Contributions to an FHSA cannot exceed the annual limit. Any excess contributions will be subject to a 1% tax per month on the highest excess amount in that month.

Lifetime Contribution Limit

The lifetime contribution limit for FHSAs is $40,000. This means that over the lifetime of the account, a maximum of $40,000 can be contributed. Once the $40,000 lifetime limit is reached, no further contributions can be made.

This lifetime limit applies individually. Spouses can each contribute up to $40,000 over their lifetime to their own separate FHSAs.

Reaching the lifetime limit does not prevent the funds already in the FHSA from continuing to grow and accrue tax-deferred. However, no new contributions can be added after hitting the $40,000 limit.

Understanding these annual and lifetime FHSA contribution limits is key to maximizing the tax-deferred growth potential while avoiding excess contribution penalties.

Making Contributions

You can contribute up to $8,000 annually to your FHSA. Contributions can be made by you, your spouse or common-law partner, or a combination of both of you. The annual contribution room accumulates each year if unused and can be carried forward indefinitely.

Contributions to an FHSA must be made in cash, not in kind. This means you cannot contribute securities or other property to the account directly. You must sell the property first and contribute the proceeds in cash.

The contributions made to an FHSA reduce the amount of TFSA contribution room available for that individual. The TFSA annual contribution limit for 2023 is $6,500. If you contribute the full $8,000 to an FHSA in 2023, you would only have $1,500 of TFSA contribution room left for the year.

There is no deadline for contributing to an FHSA each year. You can contribute any time up to December 31 and have it count towards that year’s contribution room. Unused contribution room can be carried forward indefinitely to future years.

Using the Funds

The main benefit of the FHSA is being able to withdraw funds from the account tax-free for eligible home purchases. Here’s what you need to know:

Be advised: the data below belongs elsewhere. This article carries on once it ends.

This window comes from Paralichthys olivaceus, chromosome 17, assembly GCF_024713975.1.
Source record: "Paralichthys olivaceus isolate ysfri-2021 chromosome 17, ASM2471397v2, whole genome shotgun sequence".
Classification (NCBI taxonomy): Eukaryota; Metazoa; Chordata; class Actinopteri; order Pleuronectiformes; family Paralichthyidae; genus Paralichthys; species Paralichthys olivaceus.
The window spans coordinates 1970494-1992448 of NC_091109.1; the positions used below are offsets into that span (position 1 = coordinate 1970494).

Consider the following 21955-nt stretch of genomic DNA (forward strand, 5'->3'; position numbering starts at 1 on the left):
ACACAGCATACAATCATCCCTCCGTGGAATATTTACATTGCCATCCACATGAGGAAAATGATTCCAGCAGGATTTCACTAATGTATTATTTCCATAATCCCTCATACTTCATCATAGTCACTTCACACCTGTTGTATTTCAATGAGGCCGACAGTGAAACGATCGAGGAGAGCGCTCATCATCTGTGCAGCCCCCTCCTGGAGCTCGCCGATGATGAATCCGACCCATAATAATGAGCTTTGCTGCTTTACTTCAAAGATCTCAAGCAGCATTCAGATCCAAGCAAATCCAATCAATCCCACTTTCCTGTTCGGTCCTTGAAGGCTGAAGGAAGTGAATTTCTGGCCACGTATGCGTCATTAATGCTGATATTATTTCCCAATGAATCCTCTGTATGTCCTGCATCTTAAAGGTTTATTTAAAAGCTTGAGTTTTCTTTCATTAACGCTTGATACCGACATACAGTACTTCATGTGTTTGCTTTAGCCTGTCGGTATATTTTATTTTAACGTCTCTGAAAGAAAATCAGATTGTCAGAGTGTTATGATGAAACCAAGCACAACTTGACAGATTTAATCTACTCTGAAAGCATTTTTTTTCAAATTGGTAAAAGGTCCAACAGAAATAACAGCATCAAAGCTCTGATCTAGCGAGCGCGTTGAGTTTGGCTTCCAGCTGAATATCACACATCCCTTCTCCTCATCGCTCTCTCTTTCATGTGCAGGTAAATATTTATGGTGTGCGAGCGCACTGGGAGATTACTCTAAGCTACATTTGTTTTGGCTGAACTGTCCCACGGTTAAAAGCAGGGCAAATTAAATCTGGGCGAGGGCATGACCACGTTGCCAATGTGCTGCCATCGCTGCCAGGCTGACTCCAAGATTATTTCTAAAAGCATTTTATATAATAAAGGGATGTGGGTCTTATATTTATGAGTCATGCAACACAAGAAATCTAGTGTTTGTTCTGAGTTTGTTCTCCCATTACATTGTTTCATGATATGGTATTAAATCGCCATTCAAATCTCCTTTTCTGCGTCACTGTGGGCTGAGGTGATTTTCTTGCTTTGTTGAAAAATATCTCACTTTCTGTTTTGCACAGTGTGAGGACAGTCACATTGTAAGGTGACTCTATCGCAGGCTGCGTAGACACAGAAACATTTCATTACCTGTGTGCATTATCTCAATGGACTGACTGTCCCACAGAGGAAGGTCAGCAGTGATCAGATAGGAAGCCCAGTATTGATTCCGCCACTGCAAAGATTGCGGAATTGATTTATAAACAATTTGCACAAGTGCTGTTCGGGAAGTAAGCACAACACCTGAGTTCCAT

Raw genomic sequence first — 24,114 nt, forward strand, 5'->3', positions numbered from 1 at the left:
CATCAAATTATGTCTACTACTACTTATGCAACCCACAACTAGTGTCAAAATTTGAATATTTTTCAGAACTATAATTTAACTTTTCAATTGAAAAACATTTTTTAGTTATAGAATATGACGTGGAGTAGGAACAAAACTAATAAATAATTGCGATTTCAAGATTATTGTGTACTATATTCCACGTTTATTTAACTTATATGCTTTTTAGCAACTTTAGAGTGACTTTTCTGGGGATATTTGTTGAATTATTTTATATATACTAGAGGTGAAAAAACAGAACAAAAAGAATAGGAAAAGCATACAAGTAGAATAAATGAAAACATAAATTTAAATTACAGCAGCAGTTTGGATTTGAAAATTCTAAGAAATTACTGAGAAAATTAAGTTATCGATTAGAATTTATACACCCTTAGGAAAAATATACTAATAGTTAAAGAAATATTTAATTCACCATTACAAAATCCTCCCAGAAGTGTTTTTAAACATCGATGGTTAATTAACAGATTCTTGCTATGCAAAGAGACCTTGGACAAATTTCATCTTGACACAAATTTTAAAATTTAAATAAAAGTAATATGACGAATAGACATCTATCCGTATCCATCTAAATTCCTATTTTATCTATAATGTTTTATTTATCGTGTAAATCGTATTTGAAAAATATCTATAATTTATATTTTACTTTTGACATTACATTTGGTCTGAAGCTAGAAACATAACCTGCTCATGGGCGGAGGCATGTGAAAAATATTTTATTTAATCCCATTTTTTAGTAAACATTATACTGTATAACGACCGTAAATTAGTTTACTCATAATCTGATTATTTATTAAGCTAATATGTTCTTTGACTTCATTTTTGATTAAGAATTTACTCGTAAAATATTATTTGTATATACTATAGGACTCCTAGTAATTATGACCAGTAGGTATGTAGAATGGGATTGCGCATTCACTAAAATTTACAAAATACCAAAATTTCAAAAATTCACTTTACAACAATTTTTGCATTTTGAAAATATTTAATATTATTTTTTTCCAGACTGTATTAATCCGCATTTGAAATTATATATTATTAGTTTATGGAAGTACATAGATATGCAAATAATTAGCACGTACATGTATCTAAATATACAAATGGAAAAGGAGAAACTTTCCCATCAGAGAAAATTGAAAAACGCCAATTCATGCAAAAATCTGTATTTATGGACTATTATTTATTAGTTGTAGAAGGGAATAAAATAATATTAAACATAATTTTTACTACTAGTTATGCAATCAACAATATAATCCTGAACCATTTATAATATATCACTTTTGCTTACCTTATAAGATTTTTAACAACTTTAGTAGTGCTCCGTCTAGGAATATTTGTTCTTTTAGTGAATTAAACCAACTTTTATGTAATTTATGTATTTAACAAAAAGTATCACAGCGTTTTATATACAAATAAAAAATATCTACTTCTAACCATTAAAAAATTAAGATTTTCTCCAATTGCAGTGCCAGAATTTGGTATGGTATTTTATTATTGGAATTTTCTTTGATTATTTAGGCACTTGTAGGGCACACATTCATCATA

Qualifying Home Purchases

Funds can be used for the purchase of a qualifying home for the account holder or for a related person with a disability. A qualifying home must be located in Canada and can include:

  • Existing homes
  • Newly constructed homes
  • Certain mobile homes
  • Shares in a co-op housing corporation
  • Land intended for use in building a qualifying home

The home must be intended to be occupied by the account holder within one year of purchase.

Withdrawal Rules

  • You can make multiple withdrawals from your FHSA as long as you have sufficient funds in your account.
  • Unlike the Home Buyers’ Plan, you do not have to repay withdrawals from your FHSA.
  • You can withdraw funds as a lump sum or through periodic payments.
  • Withdrawals must be made within 15 years after the year the FHSA was opened to avoid tax penalties.

Taxes on Withdrawals

  • Funds withdrawn for eligible home purchases are completely tax-free.
  • If you withdraw funds for other purposes, investment income and contributions will be taxed.
  • If unused contributions remain in your account after 15 years, your contributions will be taxable.

The key benefit of the FHSA is being able to make tax-free withdrawals for eligible home purchases. Make sure to follow the rules to fully benefit from the program.

Unused Funds

If you don’t end up using the funds in your FHSA within 15 years for the purchase of your first home, you have a few options:

  • You can withdraw the funds and include them as income on your tax return for the year you make the withdrawal. Any investment income earned will be taxed at your marginal tax rate. Your original contributions will not be taxed.
  • You can transfer up to $40,000 tax-free into your RRSP if you have contribution room. Any amount over $40,000 will need to be withdrawn as income.
  • You can use the funds for rental housing expenses if you choose to rent instead of buying. You can withdraw up to $40,000 tax-free. Any amount over $40,000 will be considered income.